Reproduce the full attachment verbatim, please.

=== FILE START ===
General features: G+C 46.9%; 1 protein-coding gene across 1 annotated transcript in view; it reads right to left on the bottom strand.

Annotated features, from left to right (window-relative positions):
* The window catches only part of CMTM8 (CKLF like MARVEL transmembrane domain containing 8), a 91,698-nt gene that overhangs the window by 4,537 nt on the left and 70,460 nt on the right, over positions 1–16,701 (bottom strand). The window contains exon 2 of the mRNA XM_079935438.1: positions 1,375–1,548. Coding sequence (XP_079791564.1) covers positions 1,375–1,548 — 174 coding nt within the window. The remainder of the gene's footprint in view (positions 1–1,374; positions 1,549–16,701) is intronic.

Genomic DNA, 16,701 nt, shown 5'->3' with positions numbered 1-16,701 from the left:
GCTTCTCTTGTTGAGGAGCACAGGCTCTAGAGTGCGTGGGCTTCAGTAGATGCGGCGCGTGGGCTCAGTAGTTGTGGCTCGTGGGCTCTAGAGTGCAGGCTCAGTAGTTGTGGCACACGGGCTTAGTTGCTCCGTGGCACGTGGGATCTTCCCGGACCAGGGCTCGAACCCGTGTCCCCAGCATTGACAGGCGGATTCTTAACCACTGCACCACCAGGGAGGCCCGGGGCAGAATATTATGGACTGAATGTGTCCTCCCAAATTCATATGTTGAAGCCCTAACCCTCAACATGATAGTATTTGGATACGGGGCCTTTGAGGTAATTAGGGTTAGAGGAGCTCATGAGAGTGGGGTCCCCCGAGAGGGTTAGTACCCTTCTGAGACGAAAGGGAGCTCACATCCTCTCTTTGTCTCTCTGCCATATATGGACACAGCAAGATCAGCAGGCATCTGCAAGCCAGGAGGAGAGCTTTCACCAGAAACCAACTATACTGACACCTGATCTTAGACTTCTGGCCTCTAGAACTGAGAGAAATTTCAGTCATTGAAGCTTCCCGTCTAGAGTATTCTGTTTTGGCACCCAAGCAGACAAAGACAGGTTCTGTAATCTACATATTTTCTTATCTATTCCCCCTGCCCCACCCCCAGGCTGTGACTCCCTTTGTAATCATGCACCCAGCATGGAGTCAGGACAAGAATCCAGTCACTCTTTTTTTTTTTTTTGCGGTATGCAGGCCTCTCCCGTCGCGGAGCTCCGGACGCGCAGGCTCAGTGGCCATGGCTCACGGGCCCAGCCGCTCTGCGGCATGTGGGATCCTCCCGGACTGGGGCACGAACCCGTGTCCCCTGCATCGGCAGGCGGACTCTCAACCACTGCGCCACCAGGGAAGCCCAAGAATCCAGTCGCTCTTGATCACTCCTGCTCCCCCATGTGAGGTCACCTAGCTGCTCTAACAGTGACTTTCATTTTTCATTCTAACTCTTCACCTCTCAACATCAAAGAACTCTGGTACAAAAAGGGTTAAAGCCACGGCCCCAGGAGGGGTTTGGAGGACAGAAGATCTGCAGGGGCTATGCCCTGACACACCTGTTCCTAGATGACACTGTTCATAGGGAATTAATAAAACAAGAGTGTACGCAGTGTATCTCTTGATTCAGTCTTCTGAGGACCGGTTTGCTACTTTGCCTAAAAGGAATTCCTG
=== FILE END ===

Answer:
General features: G+C 46.9%; 1 protein-coding gene across 1 annotated transcript in view; it reads right to left on the bottom strand.

Annotated features, from left to right (window-relative positions):
* The window catches only part of CMTM8 (CKLF like MARVEL transmembrane domain containing 8), a 91,698-nt gene that overhangs the window by 4,537 nt on the left and 70,460 nt on the right, over positions 1–16,701 (bottom strand). The window contains exon 2 of the mRNA XM_079935438.1: positions 1,375–1,548. Coding sequence (XP_079791564.1) covers positions 1,375–1,548 — 174 coding nt within the window. The remainder of the gene's footprint in view (positions 1–1,374; positions 1,549–16,701) is intronic.

Genomic DNA, 16,701 nt, shown 5'->3' with positions numbered 1-16,701 from the left:
GCTTCTCTTGTTGAGGAGCACAGGCTCTAGAGTGCGTGGGCTTCAGTAGATGCGGCGCGTGGGCTCAGTAGTTGTGGCTCGTGGGCTCTAGAGTGCAGGCTCAGTAGTTGTGGCACACGGGCTTAGTTGCTCCGTGGCACGTGGGATCTTCCCGGACCAGGGCTCGAACCCGTGTCCCCAGCATTGACAGGCGGATTCTTAACCACTGCACCACCAGGGAGGCCCGGGGCAGAATATTATGGACTGAATGTGTCCTCCCAAATTCATATGTTGAAGCCCTAACCCTCAACATGATAGTATTTGGATACGGGGCCTTTGAGGTAATTAGGGTTAGAGGAGCTCATGAGAGTGGGGTCCCCCGAGAGGGTTAGTACCCTTCTGAGACGAAAGGGAGCTCACATCCTCTCTTTGTCTCTCTGCCATATATGGACACAGCAAGATCAGCAGGCATCTGCAAGCCAGGAGGAGAGCTTTCACCAGAAACCAACTATACTGACACCTGATCTTAGACTTCTGGCCTCTAGAACTGAGAGAAATTTCAGTCATTGAAGCTTCCCGTCTAGAGTATTCTGTTTTGGCACCCAAGCAGACAAAGACAGGTTCTGTAATCTACATATTTTCTTATCTATTCCCCCTGCCCCACCCCCAGGCTGTGACTCCCTTTGTAATCATGCACCCAGCATGGAGTCAGGACAAGAATCCAGTCACTCTTTTTTTTTTTTTTGCGGTATGCAGGCCTCTCCCGTCGCGGAGCTCCGGACGCGCAGGCTCAGTGGCCATGGCTCACGGGCCCAGCCGCTCTGCGGCATGTGGGATCCTCCCGGACTGGGGCACGAACCCGTGTCCCCTGCATCGGCAGGCGGACTCTCAACCACTGCGCCACCAGGGAAGCCCAAGAATCCAGTCGCTCTTGATCACTCCTGCTCCCCCATGTGAGGTCACCTAGCTGCTCTAACAGTGACTTTCATTTTTCATTCTAACTCTTCACCTCTCAACATCAAAGAACTCTGGTACAAAAAGGGTTAAAGCCACGGCCCCAGGAGGGGTTTGGAGGACAGAAGATCTGCAGGGGCTATGCCCTGACACACCTGTTCCTAGATGACACTGTTCATAGGGAATTAATAAAACAAGAGTGTACGCAGTGTATCTCTTGATTCAGTCTTCTGAGGACCGGTTTGCTACTTTGCCTAAAAGGAATTCCTG